The participants are placed in a supine position outside the bathtub and the first recordings are obtained (T0). Afterwards the participants are immersed in water, placed in a supine position, and measurements are repeated after 5 min (T5) and 25 min (T25) in water. All measurements are repeated with the participant in a supine position outside the bathtub 15 min (T40) and 30 min (T55) after immersion.

All recordings of Doppler flow curves and measurements of amniotic fluid (DVP) are saved on an USB stick. An experienced specialist in fetal medicine, who is not present at the investigation, validates each recording blindly. Any recording not eligible for approval is redefined as a missing value.

Statistical analysis Because the measurements taken before, during and after immersion, are made in the same patient during the same study session, and with the same ultrasound apparatus, each participant act as their own control.

Data are expressed as means +/- standard error of the mean (SEM). The first recording, T0, was defined as baseline. Comparisons between the respective recordings, T0-T55, are done using a two-tailed paired t-test on raw data. P-values < 0.05 are considered significant. For calculation, STATA 12.1 (13) is used.

Study Type  ICMJE Interventional
Study Phase  ICMJE Not Applicable
Study Design  ICMJE Allocation: N/A
Intervention Model: Single Group Assignment
Masking: Single (Outcomes Assessor)
Primary Purpose: Treatment
Condition  ICMJE
  • Pregnancy
  • Immersion
Intervention  ICMJE Other: Immersion into water
Measurements of mean arterial pressure, deepest vertical pocket of amnion fluid and Doppler flow in the umbilical and uterine arteries will be assessed before immersion, during immersion and after immersion.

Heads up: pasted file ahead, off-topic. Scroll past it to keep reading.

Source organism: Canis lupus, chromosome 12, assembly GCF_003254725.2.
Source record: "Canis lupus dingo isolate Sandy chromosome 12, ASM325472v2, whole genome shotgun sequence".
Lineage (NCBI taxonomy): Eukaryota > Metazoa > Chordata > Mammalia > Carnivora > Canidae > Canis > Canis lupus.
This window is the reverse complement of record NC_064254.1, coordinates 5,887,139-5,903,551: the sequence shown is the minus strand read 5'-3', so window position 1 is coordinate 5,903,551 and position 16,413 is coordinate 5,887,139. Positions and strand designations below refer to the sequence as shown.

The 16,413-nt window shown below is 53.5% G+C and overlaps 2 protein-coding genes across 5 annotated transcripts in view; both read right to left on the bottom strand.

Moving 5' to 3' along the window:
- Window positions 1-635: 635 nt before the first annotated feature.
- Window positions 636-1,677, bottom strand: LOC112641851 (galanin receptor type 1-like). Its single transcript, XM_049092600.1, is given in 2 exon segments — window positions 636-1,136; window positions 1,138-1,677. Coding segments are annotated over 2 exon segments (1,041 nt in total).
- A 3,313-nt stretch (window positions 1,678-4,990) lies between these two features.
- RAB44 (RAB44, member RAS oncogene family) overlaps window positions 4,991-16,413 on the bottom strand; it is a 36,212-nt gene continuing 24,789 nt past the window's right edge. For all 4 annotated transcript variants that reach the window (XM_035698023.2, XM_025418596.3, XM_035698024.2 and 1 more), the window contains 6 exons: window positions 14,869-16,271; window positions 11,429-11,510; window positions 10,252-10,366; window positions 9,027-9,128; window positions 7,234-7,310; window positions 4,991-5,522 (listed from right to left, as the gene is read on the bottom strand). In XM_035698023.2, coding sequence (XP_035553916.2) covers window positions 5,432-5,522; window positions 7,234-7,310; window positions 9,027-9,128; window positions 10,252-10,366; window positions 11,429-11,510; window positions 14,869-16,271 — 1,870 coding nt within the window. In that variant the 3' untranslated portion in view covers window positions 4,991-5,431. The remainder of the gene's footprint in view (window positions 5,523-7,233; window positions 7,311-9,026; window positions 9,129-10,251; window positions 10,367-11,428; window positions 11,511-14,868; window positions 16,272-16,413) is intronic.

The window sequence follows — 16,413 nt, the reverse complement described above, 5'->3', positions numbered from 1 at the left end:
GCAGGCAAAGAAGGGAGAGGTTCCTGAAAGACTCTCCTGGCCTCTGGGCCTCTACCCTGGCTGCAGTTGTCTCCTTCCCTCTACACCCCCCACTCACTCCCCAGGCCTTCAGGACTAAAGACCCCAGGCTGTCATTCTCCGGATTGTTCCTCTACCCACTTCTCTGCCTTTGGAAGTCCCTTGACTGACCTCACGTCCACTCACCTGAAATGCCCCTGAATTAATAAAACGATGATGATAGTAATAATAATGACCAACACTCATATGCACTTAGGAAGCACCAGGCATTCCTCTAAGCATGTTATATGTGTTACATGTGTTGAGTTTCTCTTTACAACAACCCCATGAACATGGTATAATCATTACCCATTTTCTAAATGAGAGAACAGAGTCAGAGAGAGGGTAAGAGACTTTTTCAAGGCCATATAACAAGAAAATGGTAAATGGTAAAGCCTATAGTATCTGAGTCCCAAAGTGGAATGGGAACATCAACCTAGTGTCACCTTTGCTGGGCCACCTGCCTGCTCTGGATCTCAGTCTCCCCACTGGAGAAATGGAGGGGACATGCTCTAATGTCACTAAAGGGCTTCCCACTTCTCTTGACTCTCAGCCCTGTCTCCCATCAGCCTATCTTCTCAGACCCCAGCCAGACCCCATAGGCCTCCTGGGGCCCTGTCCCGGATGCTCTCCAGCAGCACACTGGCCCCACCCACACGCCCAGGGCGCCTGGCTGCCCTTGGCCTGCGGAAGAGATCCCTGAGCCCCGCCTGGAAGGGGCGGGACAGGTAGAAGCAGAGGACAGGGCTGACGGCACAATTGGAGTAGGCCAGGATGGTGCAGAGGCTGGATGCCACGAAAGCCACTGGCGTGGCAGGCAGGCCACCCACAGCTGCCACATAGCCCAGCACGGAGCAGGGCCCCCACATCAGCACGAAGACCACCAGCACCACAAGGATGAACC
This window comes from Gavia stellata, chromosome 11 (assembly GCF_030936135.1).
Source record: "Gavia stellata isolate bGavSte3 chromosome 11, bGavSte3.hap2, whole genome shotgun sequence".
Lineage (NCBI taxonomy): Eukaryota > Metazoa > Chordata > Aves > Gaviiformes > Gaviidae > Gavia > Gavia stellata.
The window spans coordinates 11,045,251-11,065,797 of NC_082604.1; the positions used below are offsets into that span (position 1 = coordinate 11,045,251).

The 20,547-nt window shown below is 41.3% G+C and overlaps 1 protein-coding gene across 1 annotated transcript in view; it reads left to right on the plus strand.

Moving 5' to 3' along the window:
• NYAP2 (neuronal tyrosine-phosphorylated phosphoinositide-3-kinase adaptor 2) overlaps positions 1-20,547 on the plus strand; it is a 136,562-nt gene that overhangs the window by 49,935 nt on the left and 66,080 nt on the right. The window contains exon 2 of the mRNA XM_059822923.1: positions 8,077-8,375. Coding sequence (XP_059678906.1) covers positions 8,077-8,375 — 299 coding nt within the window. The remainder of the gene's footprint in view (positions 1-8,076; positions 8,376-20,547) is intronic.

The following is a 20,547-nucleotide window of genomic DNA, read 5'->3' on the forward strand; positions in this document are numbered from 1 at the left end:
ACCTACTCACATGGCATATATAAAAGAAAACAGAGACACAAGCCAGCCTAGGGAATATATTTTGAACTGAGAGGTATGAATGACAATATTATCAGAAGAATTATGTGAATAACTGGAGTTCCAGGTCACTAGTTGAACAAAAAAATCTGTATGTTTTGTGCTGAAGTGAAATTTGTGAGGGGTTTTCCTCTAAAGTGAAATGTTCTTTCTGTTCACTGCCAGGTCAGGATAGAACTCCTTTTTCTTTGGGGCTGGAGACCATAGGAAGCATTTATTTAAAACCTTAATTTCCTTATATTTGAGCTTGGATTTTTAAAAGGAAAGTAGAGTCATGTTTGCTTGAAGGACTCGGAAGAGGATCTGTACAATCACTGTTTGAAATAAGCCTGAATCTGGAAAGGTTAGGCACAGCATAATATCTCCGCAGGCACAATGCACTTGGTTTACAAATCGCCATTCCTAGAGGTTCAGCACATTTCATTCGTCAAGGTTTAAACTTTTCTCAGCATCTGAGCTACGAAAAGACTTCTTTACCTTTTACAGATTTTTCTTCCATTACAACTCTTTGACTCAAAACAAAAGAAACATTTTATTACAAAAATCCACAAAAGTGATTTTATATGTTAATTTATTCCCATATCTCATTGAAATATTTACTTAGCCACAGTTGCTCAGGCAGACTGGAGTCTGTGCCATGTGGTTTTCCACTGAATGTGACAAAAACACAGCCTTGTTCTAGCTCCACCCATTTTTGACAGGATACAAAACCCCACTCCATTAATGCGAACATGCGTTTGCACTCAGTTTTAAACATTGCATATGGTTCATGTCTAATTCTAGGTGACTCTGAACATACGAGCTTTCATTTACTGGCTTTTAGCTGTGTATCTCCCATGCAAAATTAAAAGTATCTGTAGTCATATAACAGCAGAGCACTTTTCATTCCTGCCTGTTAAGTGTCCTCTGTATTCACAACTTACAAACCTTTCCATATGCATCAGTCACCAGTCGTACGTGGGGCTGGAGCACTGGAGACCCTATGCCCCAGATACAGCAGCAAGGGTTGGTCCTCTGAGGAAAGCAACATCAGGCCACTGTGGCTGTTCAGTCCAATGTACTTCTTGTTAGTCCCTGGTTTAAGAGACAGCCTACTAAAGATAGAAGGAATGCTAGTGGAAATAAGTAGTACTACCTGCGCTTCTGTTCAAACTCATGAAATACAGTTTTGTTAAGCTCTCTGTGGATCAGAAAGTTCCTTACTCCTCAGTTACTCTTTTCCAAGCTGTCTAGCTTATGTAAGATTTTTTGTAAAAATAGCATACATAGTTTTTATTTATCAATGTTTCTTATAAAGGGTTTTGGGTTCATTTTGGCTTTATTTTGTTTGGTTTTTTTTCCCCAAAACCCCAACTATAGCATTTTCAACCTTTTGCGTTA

Study Arms  ICMJE Experimental: Immersion into water
Normal healthy singleton pregnant women. The case serves as its own control. Measurements of mean arterial pressure, deepest vertical pocket of amnion fluid and Doppler flow in the umbilical and uterine arteries will be assessed before immersion (Baseline), during immersion (Immersion) and after immersion (Post-immersion).
Intervention: Other: Immersion into water
Publications *

*   Includes publications given by the data provider as well as publications identified by ClinicalTrials.gov Identifier (NCT Number) in Medline.
 
Recruitment Information
Recruitment Status  ICMJE Completed
Actual Enrollment  ICMJE
 (submitted: February 23, 2013)
25
Original Actual Enrollment  ICMJE Same as current
Actual Study Completion Date  ICMJE March 2012
Actual Primary Completion Date March 2012   (Final data collection date for primary outcome measure)
Eligibility Criteria  ICMJE

Inclusion Criteria:

  • Singleton pregnant women
  • Normal weight fetuses
  • Normal first trimester combined screening
  • Normal second trimester ultrasound scan for fetal abnormalities

Exclusion Criteria:

  • Cardiovascular disease
  • Thyroid disease
  • Abuse of medication, alcohol- or drugs
  • Medical treatment of hypertension
  • Medical treatment of depression or any other psychiatric disorder
  • Ongoing infection
  • Placenta previa
  • Cerclage
  • Premature rupture of membranes
  • Body mass index above 35
Sex/Gender  ICMJE
Sexes Eligible for Study: Female
Ages  ICMJE 18 Years and older   (Adult, Older Adult)
Accepts Healthy Volunteers  ICMJE Yes
Contacts  ICMJE Contact information is only displayed when the study is recruiting subjects
Listed Location Countries  ICMJE Denmark
Removed Location Countries  
 
Administrative Information
NCT Number  ICMJE NCT01799343
Other Study ID Numbers  ICMJE H-4-2010-139
2011-41-5889 ( Registry Identifier: The Danish Data Protection Agency )
Has Data Monitoring Committee No
U.S. FDA-regulated Product Not Provided
IPD Sharing Statement  ICMJE Not Provided
Responsible Party Dorthe Thisted, Hvidovre University Hospital
Study Sponsor  ICMJE Hvidovre University Hospital
Collaborators  ICMJE Not Provided
Investigators  ICMJE
Study Chair: Niels Jørgen Secher, Prof., MD Dep. Gynaecology and Obstetrics, Hvidovre University Hospital
Principal Investigator: Dorthe LA Thisted, MD Dep. Gynaecology and Obstetrics, Hvidovre University Hospital
PRS Account Hvidovre University Hospital
Verification Date February 2013

ICMJE     Data element required by the International Committee of Medical Journal Editors and the World Health Organization ICTRP